Mfon Usoro

As the first female to head a maritime parastatal in Nigeria, her views on women in the industry is that of a personality that has seen it all. For her position as the Secretary General of West and Central Africa Memorandum of Understanding on Port State Control (Abuja MoU), her postulations on shipping in Africa, especially as it concerns women can hardly be faulted. She is Barr. (Mrs.) Mfon Ekong Usoro, Pioneer Director-General of the Nigeria maritime Administration and safety Agency (NIMASA). She has rich knowledge in legislative drafting and advocacy which she gained on the platform of Paul Usoro & co., a law firm of repute, where she is the Managing Partner. In this interview with Kingsley Anaroke & Oby Nweke, find out why women don’t own ships in Africa, and how barriers against women in shipping can be broken and more. Excerpts:

The year 2014 is here with expectations. Let’s look at the things we could not do in 2013 and how they could be achieved this year in Nigeria’s maritime industry.

Let me address that question from the perspective of the Abuja MoU. We have a target and a commitment from each member state on the number of inspection of ships that will be undertaken. Looking at our 2012 annual report which is a public document on our website, you will see that the percentage of inspection that each member state will carry out is indicated. Only two member state met their commitments. They are Ghana and South Africa; Nigeria did not meet its commitment. We have drawn the attention of member states affected. For instance, we brought it to the attention of NIMASA and the Minister of Transport, as we did to the ministers of transport of other member states. That was not good for 2012 but I am pleased to report to you that, so far, even though we have not come out yet with our 2013 annual report, we have been analyzing the report and launching it into the· data-base. Nigeria has more than doubled their percentage of commitment. In fact, we are very impressed with what they did in 2013 in the area of port state control inspection. That was a very good effort because we are aware that they employed new surveyors and got them trained.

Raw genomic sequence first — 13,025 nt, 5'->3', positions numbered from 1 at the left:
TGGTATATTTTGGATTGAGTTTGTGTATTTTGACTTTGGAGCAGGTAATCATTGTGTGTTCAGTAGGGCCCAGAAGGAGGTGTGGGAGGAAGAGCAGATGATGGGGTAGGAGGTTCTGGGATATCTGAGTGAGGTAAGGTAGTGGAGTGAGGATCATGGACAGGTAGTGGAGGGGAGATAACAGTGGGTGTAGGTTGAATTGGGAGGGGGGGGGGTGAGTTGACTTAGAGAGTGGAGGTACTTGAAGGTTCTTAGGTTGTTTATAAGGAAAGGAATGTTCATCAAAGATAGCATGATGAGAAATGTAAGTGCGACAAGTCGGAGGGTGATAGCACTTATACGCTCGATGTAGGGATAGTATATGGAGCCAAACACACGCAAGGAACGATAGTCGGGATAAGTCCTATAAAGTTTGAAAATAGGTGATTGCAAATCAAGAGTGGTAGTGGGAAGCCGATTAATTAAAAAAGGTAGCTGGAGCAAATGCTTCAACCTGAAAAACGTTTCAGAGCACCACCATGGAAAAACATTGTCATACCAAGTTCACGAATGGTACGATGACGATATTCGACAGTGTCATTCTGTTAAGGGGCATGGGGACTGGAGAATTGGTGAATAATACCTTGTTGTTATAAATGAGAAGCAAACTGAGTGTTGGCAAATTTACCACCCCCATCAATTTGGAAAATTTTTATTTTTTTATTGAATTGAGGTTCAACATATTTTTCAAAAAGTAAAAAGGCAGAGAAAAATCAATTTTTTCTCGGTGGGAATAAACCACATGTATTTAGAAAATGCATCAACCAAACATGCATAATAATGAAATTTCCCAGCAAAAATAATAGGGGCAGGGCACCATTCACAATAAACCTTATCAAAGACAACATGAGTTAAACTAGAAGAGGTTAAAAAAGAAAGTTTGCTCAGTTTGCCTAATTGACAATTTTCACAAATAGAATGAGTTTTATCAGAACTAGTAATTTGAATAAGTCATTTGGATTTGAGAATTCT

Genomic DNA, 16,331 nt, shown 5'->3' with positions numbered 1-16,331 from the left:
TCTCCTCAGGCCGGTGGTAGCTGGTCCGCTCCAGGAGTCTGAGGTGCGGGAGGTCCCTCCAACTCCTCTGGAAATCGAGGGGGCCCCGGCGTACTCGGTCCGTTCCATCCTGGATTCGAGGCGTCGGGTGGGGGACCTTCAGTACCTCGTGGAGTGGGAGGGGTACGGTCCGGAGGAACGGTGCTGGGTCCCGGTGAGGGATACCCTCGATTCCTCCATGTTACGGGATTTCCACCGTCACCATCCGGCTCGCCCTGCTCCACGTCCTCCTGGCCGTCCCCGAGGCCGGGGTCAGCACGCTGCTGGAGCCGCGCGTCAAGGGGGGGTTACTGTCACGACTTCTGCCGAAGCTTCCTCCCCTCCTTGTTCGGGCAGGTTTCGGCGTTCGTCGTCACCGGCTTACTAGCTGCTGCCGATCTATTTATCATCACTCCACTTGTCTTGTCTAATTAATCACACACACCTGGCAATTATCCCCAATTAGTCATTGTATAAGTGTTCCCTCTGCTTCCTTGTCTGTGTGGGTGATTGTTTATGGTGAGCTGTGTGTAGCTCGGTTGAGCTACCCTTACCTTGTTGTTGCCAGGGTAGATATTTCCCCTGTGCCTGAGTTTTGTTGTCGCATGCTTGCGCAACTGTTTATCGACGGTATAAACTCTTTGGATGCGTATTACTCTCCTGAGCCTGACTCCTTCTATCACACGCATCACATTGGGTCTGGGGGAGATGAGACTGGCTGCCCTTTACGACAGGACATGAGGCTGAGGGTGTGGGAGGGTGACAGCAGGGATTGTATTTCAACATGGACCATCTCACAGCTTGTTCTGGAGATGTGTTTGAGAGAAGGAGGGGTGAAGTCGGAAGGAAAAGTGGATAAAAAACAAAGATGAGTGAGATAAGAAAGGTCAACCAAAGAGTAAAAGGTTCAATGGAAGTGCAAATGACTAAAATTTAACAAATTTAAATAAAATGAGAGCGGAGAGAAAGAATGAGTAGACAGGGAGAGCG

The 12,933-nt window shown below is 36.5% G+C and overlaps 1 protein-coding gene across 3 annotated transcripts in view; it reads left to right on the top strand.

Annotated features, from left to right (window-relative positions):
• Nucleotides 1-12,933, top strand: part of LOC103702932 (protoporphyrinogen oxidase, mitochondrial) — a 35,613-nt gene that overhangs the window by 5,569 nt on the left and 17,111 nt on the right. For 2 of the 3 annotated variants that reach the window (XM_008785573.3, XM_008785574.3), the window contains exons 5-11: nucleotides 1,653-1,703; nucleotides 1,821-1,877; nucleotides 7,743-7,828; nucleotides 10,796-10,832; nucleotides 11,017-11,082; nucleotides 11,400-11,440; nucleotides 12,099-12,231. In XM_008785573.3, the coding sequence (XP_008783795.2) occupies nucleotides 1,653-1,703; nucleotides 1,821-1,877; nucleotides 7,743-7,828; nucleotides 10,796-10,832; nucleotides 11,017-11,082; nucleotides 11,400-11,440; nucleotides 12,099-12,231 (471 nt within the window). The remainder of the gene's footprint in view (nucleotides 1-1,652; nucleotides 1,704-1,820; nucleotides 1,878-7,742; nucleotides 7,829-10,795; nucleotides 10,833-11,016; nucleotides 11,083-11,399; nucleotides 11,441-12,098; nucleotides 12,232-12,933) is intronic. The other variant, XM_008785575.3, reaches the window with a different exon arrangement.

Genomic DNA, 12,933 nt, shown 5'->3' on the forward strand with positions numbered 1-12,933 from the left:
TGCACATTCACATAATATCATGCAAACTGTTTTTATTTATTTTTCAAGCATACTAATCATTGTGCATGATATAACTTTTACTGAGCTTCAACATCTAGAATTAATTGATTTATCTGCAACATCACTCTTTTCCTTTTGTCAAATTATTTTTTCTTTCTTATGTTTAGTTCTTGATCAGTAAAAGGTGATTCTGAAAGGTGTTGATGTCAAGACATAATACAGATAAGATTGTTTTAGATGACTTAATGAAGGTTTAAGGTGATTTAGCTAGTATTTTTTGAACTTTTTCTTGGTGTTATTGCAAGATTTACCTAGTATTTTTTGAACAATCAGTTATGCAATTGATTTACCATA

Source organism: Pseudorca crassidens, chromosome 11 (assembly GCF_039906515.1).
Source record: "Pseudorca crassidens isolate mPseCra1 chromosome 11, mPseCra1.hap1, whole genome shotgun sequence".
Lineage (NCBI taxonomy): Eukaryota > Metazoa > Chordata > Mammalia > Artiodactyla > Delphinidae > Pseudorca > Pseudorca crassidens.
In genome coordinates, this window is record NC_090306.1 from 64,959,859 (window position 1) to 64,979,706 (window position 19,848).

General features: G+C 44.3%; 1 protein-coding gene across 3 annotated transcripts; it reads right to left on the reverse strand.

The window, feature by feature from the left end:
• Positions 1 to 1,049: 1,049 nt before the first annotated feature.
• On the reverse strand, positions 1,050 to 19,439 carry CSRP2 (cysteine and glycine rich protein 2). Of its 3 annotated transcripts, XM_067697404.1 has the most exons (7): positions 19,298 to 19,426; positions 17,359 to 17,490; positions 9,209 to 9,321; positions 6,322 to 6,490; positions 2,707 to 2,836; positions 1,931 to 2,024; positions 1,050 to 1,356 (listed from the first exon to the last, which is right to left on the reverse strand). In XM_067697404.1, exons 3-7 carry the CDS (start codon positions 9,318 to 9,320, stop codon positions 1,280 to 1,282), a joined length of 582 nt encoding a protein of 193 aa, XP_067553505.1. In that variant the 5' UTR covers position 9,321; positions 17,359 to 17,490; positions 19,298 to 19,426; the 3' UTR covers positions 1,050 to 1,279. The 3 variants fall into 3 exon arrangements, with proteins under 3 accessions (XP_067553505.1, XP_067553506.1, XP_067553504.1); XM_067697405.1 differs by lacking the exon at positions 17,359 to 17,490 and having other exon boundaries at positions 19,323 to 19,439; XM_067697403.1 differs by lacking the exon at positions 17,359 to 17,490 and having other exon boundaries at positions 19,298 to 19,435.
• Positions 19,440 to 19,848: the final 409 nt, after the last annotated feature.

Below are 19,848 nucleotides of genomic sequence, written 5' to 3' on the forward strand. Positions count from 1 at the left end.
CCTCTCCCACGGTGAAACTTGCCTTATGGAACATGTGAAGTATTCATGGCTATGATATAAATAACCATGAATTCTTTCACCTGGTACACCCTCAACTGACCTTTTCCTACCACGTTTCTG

You have handled that from the angle of port state control, but regionally, what would you say was the state of shipping in 2013?
The number of individual ships that visited Nigeria in 2012, for instance, was more than what we had in 2011. You know we have an automated data-base. Our figures are correct. These are information we receive from member states, which some times they put into the data- base or the secretariat does. The number of individual ships that visited Nigeria last year was greater than the number of individual ships that visited the previous year. That is often times an indication of economic activities in a country. We had more ships visit Nigeria in 2013 than we had in 2012. That is the same thing with some other countries in the region.

Why should women be in shipping in the first place, while it is a man’s job?
That is the prejudice we have to fight against. You can see the prejudice in this question! Why should women participate in shipping while it is a man’s job? In an ideal situation, the question should not be why should women be in shipping; it should be:
How well are women doing in Shipping? The immediate response that comes to mind is, why not? Shipping is a trade, a service, a profession. There is no where it was written that it is a man’s profession. Indeed, the professions that were taken to be for men in those days like Law, Medicine, etc., we the women have destroyed that impression.

“We can see from what is happening and from our own community and indeed in African region that the number of women who are ship owners is insignificant. ~ ~

And we women are working assiduously to ensure that people do not look at shipping as a male’s industry. The fact remains that it is dominated by men. But that is not to say that it was designed to be a male profession excluding women. Just like Medicine, Law, Engineering, I don’t see why women should not be involved in Shipping activities. First of all, it is trade and for several decades women have been noted as very good traders. Now, shipping itself has different aspects, it could just be that aspect that involves international trade as a consignor, using vessel to trade. I know several women who import products into Nigeria. They are involved in one aspect of shipping.

There is also the aspect of being in the core shipping area of being a stevedore, seafarer, marine engineer or any of the other fields. There is also the ship manager, who runs a company that manages ship, not just operating ship. Women could also be involved in the area of Marine insurance. All of these ones that we call dry shipping area are areas that you may find women. We don’t have a lot of women in the wet or core area of shipping not because women are not interested but because of these factors that work against women not to be involved in the career. They include, the working environment, hours, training needs, etc. I believe that women should be encouraged to follow their dream. If they are interested in any aspect of shipping, what we need to do is not to scare them but to encourage the ship owners to introduce modern mechanism that are gender-friendly.